Race also covers ethnic and racial groups. This means a group of people who all share the same protected characteristic of ethnicity or race. 

A racial group can be made up of two or more distinct racial groups, for example black Britons, British Asians, British Sikhs, British Jews, Romany Gypsies and Irish Travellers. 

You may be discriminated against because of one or more aspects of your race, for example people born in Britain to Jamaican parents could be discriminated against because they are British citizens, or because of their Jamaican national origins. 

There are four main types of race discrimination. 


This happens when someone treats you worse than another person in a similar situation because of your race. 


This happens when an organisation has a particular policy or way of working that puts people of your racial group at a disadvantage. 


Harassment occurs when someone makes you feel humiliated, offended or degraded. 

For example, a young British Asian man at work keeps being called a racist name by colleagues. His colleagues say it is just banter, but the employee is insulted and offended by it. 


This is when a person is treated badly because they have made or supported a complaint or raised a grievance or because they are suspected of doing so. 

For example: 

∙ the young man in the example above wants to make a formal complaint about his treatment. His manager threatens to sack him unless he drops the complaint. 

There are some circumstances when being treated differently due to race is lawful. A difference in treatment may be lawful in employment situations if: 

∙ belonging to a particular race is essential for the job. This is called an occupational requirement.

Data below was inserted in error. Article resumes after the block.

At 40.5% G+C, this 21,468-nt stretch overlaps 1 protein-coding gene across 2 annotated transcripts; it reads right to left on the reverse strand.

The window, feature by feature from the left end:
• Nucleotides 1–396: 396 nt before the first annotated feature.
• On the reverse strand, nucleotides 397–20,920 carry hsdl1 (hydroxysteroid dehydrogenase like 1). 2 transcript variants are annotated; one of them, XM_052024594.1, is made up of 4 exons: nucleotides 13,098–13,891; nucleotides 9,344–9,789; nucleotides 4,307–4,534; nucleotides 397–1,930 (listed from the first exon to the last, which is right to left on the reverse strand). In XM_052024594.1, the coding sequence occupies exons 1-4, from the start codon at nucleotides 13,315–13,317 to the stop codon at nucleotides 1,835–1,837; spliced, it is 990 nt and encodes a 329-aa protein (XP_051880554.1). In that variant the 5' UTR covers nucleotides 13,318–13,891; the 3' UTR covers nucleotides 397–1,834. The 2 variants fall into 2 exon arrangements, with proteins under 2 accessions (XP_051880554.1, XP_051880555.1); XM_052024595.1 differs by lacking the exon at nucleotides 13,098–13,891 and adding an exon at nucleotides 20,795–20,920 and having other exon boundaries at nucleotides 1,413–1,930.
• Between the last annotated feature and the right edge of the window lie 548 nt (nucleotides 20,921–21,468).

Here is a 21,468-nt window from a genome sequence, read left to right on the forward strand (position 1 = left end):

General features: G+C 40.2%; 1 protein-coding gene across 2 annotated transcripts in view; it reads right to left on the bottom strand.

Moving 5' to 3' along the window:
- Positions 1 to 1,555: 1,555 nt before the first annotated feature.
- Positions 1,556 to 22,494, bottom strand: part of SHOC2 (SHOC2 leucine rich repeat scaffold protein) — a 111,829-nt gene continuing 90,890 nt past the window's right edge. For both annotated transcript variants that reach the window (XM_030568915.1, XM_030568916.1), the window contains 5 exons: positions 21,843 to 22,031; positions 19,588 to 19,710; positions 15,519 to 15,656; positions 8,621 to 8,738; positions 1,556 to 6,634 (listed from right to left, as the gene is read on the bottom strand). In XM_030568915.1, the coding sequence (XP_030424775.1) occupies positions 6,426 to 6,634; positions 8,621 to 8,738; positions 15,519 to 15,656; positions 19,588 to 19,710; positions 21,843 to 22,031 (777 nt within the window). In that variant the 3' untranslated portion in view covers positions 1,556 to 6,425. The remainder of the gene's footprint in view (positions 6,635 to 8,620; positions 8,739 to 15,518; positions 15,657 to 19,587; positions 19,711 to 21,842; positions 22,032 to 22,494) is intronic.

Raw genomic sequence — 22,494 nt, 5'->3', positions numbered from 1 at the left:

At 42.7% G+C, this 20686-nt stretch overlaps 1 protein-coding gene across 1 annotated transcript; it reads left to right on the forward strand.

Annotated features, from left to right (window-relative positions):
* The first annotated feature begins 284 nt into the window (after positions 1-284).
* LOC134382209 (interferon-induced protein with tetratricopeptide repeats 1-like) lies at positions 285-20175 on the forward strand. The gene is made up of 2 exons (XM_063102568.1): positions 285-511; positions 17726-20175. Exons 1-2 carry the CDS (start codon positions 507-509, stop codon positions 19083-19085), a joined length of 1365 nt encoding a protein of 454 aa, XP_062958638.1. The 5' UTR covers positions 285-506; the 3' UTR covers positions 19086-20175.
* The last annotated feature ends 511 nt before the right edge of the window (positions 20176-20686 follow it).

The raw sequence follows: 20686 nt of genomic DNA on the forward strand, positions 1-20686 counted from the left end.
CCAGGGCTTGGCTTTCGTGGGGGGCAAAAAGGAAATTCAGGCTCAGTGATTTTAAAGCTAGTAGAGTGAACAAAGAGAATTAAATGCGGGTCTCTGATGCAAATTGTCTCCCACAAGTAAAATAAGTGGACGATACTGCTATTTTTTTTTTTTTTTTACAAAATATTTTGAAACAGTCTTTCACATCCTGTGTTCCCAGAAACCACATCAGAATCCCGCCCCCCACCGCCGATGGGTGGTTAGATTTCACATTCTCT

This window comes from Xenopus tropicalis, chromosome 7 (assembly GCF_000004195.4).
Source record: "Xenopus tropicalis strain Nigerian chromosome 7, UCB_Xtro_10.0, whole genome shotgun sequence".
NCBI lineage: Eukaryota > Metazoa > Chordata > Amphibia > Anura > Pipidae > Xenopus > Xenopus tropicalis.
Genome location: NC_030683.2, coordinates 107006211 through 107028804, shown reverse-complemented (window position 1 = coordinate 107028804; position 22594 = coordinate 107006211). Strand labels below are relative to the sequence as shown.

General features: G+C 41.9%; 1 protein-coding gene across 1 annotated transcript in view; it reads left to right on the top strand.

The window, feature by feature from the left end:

For example, an organisation wants to recruit a support worker for a domestic violence advice service for South Asian women. The organisation can say that it only wants to employ someone with South Asian origins 

∙ an organisation is taking positive action to encourage or develop people in a racial group that is under-represented or disadvantaged in a role or activity. Positive action is a range of measures allowed under the Equality Act 2010 which can be lawfully taken to encourage and train people from under-represented groups to help them overcome disadvantages in competing with other applicants. 

For example, a broadcaster gets hardly any applicants for its graduate recruitment programme from Black Caribbean candidates. It sets up a work experience and mentoring programme for Black Caribbean students to encourage them into the industry.

It is important to note that these types of discrimination can be applied to all of the characteristics protected by the Equality Act 2010. 

3.4 Examples of behaviour that is unacceptable include: 

3.4.1 Insults, offensive, derogatory or patronising comments, name calling, mimicry, ridicule, gestures, pranks or “jokes” made on discriminatory grounds. 

3.4.2 Unwelcome sexual attention or physical contact 

3.4.3 Threat of dismissal or loss of promotion on discriminatory grounds 

3.4.4 Requests for sexual favours